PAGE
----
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Horace Bushnell: Drop Lecturing and Preach

Horace Bushnell (1802-1876)

Horace Bushnell (1802-1876)

I originally found this quote in the Appendix to Daniel Steele’s The Gospel of the Comforter. (It is the first part of Note H.) Horace Bushnell was a Congregationalist pastor and theologian, who was quite important — and controversial — in his day. See: Wikipedia, Christian Classics Ethereal Library.

Many a time nothing is wanting but to speak as to a soul already hungry and thirsty, or, if not consciously so, ready to hunger and thirst, as soon as the bread and water of life are presented. If the problem is to get souls under sin inspired again, which it certainly is, then it is required that the preacher shall drop lecturing on religion and preach it, testify it, prophesy it, speak to faith as being in faith, bring inspiration as being inspired, and so become the vehicle, in his own person, of the power he will communicate; that he may truly beget in the gospel such as will be saved by it. No man is a preacher because he has something like or about a gospel in his head. He really preaches only when his person is the living embodiment, the inspired organ of the gospel; in that manner no mere human power, but the demonstration of a Christly and divine power. Such preaching has had, in former times, effects so remarkable. At present we are almost all under the power, more or less, of the age in which we live. Infected with naturalism ourselves and having hearers, that are so, we can hardly find what account to make of our barrenness.

— Horace Bushnell, Nature and the Supernatural: As Together Constituting the One System of God (1858).

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4 Responses

  1. jwlung July 28, 2014 / 10:35 pm

    Confirmation: Worldview is everything. Great description of the power and authority of inspired preaching.

  2. jwlung July 29, 2014 / 6:38 am

    “Infected with naturalism ourselves and having hearers, that are so, we can hardly find what account to make of our barrenness.”

    Ouch!!! Would that our Council of Bishops would chew on that!

    Volumes written and thousands of hands heavily calloused from constant wringing over our decline, and after all that, what’s the answer: Empty slogans and sterile “Vital Church” initiatives.

    An article referenced in David F. Watson’s blog today ( discusses how one of today’s “progressive” NT scholars is “infected” with the spirit of our age.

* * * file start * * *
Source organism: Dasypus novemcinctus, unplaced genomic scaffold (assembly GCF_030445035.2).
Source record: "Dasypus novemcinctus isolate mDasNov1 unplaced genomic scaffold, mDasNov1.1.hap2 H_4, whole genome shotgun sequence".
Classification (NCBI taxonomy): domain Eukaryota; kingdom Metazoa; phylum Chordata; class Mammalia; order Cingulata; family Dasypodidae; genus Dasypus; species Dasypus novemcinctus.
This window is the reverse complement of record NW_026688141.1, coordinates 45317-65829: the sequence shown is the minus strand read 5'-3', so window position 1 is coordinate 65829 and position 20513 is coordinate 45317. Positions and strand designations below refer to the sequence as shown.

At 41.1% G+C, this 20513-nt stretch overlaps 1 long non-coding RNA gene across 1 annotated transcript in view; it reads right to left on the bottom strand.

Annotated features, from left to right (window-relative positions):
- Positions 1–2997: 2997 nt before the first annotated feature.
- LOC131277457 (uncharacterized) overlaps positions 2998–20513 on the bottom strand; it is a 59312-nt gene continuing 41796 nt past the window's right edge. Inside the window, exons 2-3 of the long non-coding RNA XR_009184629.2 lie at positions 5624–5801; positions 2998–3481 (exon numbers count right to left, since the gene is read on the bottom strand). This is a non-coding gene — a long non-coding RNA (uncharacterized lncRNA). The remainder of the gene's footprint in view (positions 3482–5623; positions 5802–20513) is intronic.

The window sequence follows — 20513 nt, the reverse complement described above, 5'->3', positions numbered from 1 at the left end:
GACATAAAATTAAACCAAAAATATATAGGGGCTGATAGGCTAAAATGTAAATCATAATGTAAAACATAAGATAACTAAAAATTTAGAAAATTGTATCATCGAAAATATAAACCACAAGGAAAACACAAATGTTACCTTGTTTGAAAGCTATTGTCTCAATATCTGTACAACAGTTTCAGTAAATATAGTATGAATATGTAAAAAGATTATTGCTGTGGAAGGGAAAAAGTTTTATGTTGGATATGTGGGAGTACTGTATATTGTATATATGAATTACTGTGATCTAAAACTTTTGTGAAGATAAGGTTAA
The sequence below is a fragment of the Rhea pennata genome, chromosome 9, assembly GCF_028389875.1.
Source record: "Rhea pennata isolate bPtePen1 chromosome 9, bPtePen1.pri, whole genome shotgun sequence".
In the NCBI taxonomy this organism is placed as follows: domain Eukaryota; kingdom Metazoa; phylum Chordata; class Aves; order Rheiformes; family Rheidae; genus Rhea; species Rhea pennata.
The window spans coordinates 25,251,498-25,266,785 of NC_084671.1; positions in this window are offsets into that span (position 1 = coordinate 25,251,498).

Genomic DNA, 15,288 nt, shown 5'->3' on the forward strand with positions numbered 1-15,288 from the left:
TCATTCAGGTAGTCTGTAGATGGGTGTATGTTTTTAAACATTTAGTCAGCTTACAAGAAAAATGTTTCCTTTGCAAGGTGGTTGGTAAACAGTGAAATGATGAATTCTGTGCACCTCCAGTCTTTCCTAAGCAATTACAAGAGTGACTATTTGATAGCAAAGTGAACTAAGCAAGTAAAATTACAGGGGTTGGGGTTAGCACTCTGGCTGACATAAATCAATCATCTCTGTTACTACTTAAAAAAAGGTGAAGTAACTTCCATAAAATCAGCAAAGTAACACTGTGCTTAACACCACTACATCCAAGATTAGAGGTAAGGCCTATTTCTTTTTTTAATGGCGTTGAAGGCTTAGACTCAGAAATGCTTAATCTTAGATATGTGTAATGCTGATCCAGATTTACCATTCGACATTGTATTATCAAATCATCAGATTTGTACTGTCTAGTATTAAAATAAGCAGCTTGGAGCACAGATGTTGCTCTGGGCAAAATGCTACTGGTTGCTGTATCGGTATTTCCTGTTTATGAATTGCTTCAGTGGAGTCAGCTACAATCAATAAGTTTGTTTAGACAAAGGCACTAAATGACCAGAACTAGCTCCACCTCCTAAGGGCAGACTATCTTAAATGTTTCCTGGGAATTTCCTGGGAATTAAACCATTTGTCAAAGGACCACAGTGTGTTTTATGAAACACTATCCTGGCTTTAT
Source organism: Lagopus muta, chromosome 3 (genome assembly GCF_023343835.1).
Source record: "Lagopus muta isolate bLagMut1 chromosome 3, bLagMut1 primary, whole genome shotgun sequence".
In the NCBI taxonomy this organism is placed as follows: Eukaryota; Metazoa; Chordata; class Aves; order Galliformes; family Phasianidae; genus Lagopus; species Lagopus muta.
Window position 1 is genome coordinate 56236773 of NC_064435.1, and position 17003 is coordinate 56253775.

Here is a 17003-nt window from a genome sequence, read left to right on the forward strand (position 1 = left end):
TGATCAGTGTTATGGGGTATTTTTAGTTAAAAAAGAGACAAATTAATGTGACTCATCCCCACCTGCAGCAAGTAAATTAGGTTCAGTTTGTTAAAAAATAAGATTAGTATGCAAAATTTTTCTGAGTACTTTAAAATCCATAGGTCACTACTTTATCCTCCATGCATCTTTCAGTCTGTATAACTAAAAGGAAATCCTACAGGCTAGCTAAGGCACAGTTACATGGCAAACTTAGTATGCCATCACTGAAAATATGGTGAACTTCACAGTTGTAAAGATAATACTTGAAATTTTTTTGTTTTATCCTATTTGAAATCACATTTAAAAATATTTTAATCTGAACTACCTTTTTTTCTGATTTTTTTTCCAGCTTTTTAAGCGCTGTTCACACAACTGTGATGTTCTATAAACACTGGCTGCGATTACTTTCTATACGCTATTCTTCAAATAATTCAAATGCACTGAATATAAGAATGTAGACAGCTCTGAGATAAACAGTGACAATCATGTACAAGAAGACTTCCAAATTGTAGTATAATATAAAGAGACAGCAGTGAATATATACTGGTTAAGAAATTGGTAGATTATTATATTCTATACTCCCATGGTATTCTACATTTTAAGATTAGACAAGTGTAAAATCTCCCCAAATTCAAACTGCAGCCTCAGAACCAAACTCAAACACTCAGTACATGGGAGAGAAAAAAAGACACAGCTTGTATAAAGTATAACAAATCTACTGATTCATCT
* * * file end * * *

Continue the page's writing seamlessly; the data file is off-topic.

• Craig L. Adams July 29, 2014 / 8:38 am

      The hand wringing is not helpful, but I think the Vital Church initiatives are a positive — they are bringing up the issues and measuring the aspects of church life that people should have been looking at a long time ago. I got very little direction on what was needed / expected / wanted when I came into the ministry. The vital church initiatives have the potential of changing the culture of the institution in very positive ways. Whether it actually will remains to be seen, of course. Some congregations will benefit from it — many already are.

      But, I agree that Bushnell’s challenge is as relevant to our day as it was to his. People who do not affirm the supernatural power of God are not going to expect it — either in themselves or in others. The tradition of Schleiermacher, etc., which has been continued in Borg — is a tradition that I perceive to be lifeless and empty. It can never bring hope to the church — though I recognize that that is what it is seeking to do. How can “progressive” mean “modernist”? It can’t.

      We all need to open our minds to the possibilities of God’s powerful working in our world and in our lives today.

      • jwlung July 29, 2014 / 10:46 pm

        I’m sure the vital church stuff is helpful to Pastor types. And I’m sure everyone’s heart is in the right place.

        How many current Bishops would be willing to participate in a litany of confession, acknowledging we have bowed our knees to the spirit of the age?

        What would happen if the same resources, human and financial, would be expended reviving class meetings?

        Craig, thanks for reminding me my jaded view of our polity and leadership can make me miss the positive in what we are about.

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